It can look like a bowl of spaghetti, tangled hair or a mesh of Christmas lights.
Cerebral arteriovenous malformations (AVM) are clusters of abnormal blood vessels connecting arteries and veins in the brain. These abnormalities disrupt the vital process of carrying oxygenated blood from the heart to the brain, which can lead to severe complications, including headaches, seizures, neurological damage, and eventually bleeding and stroke.
The danger of this rare condition is the possibility of bleeding, which over a lifetime poses a significant risk to patients.
The exact cause of AVMs is unknown. Some patients are born with them, while others develop them later in life. What is known, however, is how to effectively treat them using highly precise radiation therapy.
At CAMC, a specialized team uses a multidisciplinary approach to treat patients with AVMs, using a personalized plan to treat the condition in the safest, most effective way possible.
“We used to have to refer AVM patients out of state, but now we have these technologies to provide treatment of these complex issues at home,” said James Harman, DO, endovascular neurosurgeon.
WATCH: Dr. James Harman and Dr. Lloyd Farinash describe the procedure.
Stereotactic radiosurgery closes the affected blood vessels using high doses of radiation delivered directly to the AVM in the brain. This process slowly shrinks, closes off and destroys the abnormal blood vessels.
Usually only a one-time treatment, stereotactic radiosurgery is non-invasive, does not require sedation and causes minimal side effects.
“We are here to support the neurosurgeons and offer a treatment that's very effective and been around for many years,” said Lloyd Farinash, MD, radiation oncologist. “Being able to collaborate with other physicians is what makes better quality care for the patients.”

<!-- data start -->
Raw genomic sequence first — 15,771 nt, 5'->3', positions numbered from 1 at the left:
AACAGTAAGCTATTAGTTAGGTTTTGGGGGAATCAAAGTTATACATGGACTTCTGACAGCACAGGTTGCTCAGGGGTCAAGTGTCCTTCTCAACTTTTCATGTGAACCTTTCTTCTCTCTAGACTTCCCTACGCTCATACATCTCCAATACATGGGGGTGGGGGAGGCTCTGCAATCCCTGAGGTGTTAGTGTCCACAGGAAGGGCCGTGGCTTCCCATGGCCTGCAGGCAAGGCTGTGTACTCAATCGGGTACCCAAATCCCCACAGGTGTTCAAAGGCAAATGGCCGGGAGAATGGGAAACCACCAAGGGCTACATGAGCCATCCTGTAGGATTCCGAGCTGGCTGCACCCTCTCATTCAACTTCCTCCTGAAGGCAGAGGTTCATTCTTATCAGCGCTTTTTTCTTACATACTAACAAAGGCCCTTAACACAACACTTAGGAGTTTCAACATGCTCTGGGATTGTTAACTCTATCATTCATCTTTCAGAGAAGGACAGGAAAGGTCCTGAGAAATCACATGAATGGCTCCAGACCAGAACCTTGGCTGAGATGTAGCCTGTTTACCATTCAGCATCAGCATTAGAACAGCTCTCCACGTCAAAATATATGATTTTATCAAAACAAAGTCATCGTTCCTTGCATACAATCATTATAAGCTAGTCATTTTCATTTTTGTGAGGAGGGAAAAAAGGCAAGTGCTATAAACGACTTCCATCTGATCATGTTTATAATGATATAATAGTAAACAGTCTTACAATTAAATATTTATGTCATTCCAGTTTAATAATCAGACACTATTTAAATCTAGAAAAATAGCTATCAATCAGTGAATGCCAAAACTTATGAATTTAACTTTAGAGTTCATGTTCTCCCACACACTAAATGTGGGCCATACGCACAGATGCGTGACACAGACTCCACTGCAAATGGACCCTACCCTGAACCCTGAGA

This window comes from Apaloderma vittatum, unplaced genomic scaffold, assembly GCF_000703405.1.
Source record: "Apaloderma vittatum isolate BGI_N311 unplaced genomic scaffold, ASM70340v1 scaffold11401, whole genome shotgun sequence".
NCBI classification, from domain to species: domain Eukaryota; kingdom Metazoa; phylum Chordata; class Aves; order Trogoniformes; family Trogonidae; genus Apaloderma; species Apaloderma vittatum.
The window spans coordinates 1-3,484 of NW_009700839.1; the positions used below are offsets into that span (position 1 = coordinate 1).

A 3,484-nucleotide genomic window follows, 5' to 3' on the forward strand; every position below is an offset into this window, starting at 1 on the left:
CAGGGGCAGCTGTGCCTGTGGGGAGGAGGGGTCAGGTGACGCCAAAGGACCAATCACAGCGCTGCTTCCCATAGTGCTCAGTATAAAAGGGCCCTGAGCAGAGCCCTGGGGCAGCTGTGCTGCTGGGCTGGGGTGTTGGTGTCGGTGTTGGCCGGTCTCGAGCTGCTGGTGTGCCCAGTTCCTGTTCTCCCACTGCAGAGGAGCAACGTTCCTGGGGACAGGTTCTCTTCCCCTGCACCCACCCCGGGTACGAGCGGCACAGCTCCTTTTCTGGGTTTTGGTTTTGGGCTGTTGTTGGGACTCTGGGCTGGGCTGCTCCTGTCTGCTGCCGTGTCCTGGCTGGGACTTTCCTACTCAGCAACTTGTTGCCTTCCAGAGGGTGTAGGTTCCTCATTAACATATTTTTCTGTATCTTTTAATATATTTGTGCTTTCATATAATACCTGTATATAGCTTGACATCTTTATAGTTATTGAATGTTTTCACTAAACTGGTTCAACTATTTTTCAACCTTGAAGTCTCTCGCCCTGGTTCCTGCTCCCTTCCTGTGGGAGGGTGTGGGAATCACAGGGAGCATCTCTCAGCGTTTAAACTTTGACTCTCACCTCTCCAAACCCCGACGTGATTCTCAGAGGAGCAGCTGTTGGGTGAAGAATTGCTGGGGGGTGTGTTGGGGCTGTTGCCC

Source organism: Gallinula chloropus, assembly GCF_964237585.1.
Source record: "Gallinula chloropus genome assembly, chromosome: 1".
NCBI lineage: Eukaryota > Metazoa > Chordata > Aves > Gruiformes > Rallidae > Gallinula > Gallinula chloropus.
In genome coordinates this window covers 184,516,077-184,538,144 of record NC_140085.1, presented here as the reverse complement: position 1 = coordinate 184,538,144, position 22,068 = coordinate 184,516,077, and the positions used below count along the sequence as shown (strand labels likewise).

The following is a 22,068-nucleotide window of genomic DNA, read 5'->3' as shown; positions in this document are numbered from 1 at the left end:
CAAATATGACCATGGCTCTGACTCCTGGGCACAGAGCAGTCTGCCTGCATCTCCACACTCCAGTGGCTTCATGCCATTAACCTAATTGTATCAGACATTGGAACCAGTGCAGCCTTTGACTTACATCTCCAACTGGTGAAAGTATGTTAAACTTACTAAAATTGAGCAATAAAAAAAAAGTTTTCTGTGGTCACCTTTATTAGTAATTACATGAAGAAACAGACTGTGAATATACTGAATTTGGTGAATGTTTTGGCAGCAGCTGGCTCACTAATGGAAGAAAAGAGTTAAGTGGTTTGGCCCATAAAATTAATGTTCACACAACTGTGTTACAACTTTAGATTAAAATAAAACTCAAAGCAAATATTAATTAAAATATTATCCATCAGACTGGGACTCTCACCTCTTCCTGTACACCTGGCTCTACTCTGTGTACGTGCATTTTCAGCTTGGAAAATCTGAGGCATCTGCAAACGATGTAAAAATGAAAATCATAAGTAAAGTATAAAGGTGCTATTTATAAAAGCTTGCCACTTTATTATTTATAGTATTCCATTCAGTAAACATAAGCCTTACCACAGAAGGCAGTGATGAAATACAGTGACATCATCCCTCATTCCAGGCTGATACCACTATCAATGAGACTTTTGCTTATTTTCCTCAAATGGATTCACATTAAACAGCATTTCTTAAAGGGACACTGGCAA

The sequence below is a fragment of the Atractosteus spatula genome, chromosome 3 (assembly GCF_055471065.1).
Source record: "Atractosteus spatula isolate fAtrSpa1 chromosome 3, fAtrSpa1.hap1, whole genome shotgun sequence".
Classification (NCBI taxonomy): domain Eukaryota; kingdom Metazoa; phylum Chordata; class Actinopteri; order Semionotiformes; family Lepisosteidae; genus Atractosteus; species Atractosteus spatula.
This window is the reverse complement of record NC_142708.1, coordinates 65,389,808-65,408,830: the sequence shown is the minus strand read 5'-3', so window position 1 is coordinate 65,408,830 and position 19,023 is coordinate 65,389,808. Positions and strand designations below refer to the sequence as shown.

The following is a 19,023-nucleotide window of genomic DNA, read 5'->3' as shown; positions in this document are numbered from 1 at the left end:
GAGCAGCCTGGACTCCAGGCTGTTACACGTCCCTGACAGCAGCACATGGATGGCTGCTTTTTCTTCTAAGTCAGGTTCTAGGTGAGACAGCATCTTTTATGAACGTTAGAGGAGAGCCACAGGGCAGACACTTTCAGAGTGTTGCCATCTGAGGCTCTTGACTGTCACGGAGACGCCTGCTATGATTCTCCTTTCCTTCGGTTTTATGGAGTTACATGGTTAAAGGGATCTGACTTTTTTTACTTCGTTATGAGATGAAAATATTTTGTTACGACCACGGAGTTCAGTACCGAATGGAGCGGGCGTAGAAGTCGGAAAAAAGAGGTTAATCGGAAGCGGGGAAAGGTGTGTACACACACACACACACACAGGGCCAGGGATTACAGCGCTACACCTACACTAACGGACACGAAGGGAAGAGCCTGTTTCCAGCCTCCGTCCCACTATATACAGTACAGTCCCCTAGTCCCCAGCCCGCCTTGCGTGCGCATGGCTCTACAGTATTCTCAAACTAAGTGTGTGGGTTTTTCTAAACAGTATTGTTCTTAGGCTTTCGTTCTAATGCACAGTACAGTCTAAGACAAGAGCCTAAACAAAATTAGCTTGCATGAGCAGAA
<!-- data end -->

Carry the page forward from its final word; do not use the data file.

Stereotactic radiosurgery was pioneered nearly 50 years ago as a less invasive, safer alternative to brain surgery, which requires cutting into the skin, skull and membranes surrounding the brain and brain tissue. Since then, technology has advanced and enabled radiosurgery to treat a wide array of neurological conditions, including AVMs.
Stereotactic radiosurgery is an outpatient procedure that can treat small AVMs that would be difficult to reach surgically due to their location and to shrink larger AVMs before surgery to minimize bleeding and other complications.
Results of the treatment are not immediate; often taking two to three years to see results, but the process can significantly reduce risk of bleeding and minimize risk to patients.
“A patient facing something scary, daunting and difficult to understand can feel reassured knowing that there is a large team of doctors, physicists, scientists and technicians all working collaboratively to provide your tailored care, which makes it safer and more effective,” Harman said.